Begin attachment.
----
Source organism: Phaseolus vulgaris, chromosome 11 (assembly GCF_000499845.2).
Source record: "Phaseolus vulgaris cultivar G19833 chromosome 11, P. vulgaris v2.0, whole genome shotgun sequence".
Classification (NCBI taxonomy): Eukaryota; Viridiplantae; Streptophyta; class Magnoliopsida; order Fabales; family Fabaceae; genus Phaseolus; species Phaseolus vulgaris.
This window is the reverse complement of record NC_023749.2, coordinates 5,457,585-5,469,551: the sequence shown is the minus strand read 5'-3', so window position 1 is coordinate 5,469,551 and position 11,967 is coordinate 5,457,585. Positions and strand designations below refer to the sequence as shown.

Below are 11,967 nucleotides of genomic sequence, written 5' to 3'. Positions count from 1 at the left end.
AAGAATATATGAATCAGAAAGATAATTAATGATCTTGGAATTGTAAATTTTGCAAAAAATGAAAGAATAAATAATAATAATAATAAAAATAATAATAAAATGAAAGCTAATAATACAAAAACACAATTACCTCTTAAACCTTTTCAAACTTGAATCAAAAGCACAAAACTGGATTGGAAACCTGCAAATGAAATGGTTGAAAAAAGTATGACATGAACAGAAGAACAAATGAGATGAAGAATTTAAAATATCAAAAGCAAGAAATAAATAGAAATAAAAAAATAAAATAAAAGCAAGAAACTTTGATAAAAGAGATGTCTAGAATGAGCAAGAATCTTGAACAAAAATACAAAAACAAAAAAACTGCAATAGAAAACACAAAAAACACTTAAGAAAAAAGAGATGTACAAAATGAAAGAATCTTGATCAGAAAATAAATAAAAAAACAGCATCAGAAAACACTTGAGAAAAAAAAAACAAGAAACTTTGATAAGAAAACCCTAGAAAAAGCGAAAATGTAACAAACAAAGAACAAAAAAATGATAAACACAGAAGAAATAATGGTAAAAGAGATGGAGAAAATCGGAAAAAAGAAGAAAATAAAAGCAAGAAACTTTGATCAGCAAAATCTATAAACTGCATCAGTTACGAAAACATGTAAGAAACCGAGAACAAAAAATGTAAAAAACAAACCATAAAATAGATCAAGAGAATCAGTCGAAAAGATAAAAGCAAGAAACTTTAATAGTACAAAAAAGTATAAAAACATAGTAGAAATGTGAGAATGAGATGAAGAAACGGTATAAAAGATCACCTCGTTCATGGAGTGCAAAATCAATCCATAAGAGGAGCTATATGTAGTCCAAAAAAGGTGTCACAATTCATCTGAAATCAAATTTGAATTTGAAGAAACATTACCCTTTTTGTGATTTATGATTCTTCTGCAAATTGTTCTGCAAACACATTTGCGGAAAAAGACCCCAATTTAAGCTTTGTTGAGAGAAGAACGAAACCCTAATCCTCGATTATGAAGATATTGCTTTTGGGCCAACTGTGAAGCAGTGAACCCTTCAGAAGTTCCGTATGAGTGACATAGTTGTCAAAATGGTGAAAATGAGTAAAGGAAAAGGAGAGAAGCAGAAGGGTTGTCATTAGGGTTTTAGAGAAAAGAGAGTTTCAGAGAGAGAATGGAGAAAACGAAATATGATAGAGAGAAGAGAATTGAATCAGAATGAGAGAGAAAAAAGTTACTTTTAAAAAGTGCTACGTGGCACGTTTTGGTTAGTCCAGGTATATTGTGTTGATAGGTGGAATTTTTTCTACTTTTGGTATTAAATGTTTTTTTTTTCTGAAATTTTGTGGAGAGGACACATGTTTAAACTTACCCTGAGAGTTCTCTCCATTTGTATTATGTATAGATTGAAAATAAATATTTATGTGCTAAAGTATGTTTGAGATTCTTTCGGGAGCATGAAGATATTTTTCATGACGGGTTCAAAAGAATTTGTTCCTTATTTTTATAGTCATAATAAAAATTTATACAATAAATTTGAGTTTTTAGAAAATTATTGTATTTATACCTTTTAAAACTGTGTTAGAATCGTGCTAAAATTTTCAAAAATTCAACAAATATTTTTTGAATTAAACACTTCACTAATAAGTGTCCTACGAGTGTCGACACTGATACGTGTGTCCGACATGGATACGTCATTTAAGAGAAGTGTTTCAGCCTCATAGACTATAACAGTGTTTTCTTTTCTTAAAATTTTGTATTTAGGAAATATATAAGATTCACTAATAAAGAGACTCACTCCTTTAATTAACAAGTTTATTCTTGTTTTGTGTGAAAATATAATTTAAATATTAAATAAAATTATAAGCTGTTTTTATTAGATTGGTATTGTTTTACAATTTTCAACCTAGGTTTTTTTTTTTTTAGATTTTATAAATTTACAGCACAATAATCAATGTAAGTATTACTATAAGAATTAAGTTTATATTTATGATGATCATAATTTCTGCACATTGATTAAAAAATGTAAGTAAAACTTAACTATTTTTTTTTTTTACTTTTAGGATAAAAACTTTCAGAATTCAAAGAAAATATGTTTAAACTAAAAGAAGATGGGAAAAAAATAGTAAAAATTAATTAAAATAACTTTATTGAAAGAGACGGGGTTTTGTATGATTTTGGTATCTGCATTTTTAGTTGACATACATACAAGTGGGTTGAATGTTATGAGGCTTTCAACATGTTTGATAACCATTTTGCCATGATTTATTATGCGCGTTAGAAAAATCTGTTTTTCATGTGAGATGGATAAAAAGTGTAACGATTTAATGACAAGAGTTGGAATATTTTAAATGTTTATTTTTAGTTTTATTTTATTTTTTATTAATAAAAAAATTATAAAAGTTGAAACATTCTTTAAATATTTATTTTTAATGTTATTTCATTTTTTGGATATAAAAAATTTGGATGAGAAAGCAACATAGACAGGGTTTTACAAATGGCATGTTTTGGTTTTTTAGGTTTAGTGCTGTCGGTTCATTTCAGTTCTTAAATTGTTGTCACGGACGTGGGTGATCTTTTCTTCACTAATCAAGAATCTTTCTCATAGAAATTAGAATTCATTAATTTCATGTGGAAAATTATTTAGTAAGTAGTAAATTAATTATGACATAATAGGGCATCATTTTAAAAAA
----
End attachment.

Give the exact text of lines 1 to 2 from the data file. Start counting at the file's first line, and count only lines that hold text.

Source organism: Phaseolus vulgaris, chromosome 11 (assembly GCF_000499845.2).
Source record: "Phaseolus vulgaris cultivar G19833 chromosome 11, P. vulgaris v2.0, whole genome shotgun sequence".